As tension between the United States and China continues to spiral in tit-for-tat moves in trade, IT and diplomacy, the world is on edge as every country is inextricably tied both economically and politically to the G2 countries.
Washington and Beijing are pressuring their allies and trade partners to stand with them, but many have criticized the two superpowers for hindering global cooperation on beating the coronavirus pandemic and fostering an economic recovery.
With the world lacking leadership and unity at such a critical time, could this see so-called middle power countries filling the vacuum?
To discuss this we have joining us today Dr. Kim Byoung-joo, Professor at the Hankuk University of Foreign Studies.
We also have Dr. Andrew O'Neil, Dean and Professor of Political Science joining us from Queensland, Australia.
Dr. Kim: With U.S.-China ties appearing to be at their lowest point in history of their relations, how is South Korea being affected and can it resist becoming a pawn in the game?
Dr. O'Neil: Australia is also in a sticky situation. How has the country been affected by the U.S.-China conflict?
- Also, how can countries like South Korea and Australia prevent themselves being played by both sides?
The G2 conflict has largely dented hopes for global cooperation amid the COVID-19 pandemic. EU countries have also been struggling to handle the virus, trying to keep their economies from crumbling and most critically, failing to show regional unity all of which is weaking their political clout.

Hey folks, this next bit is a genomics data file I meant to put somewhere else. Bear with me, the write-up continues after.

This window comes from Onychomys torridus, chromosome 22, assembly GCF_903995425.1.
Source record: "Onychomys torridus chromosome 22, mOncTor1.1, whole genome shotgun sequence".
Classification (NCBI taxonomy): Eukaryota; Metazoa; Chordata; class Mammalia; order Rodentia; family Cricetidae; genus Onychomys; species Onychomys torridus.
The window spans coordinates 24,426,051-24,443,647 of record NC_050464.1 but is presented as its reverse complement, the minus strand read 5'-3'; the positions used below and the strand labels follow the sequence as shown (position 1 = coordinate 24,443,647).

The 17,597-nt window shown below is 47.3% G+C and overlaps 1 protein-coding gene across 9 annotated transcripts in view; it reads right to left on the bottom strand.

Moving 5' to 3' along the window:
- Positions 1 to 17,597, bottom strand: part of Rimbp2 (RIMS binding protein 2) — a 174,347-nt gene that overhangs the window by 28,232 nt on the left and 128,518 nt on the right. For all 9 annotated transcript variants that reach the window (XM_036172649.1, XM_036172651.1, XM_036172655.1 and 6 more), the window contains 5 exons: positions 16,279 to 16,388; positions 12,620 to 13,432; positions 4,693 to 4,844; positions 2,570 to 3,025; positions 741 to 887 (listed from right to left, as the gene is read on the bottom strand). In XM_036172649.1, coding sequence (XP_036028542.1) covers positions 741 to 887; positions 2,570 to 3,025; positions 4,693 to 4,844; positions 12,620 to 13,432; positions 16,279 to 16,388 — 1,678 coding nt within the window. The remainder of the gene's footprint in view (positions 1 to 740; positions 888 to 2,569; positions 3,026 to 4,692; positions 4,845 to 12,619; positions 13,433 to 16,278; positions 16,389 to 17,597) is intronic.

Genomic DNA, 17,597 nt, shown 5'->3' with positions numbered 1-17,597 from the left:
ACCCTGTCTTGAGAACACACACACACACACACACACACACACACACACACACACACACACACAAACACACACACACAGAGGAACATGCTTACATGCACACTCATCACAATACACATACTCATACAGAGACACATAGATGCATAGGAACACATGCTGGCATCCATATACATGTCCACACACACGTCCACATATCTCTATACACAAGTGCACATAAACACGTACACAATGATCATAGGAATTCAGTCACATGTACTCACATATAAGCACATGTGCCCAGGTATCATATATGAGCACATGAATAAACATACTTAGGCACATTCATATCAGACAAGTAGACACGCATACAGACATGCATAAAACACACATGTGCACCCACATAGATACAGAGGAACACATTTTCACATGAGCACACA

Germany has opposed President Trump's proposal of having countries that have fared better amid the pandemic like South Korea and Australia join the upcoming G7 meeting.
Dr. Kim: Why do you think this is? Why not just reject Russia?
Dr. O'Neil: What are your thoughts?
Dr. O'Neil: Countries like South Korea and Australia have been dubbed middle powers. Do you think it's time that they expand their roles and begin to try and take a bigger role?
Dr. Kim: Can middle powers fill this leadership vacuum? Especially with South Korea having received global praise for its handling of COVID-19. Could it be a good time for the country to show leadership and advance its own interests internationally?
Do you think U.S. China relations will improve anytime soon or will we continue to see geopolitical drama until the U.S. Presidential Election?
How dangerous is it to use foreign relations to advance personal, political interests?
This is where we wrap up the discussion today. Dr. Kim Byoung-joo, Professor at the Hankuk University of Foreign Studies.
and Dr. Andrew O'Neil, Dean and Professor of Political Science joining us from Queensland, Australia.Thank you for your insights.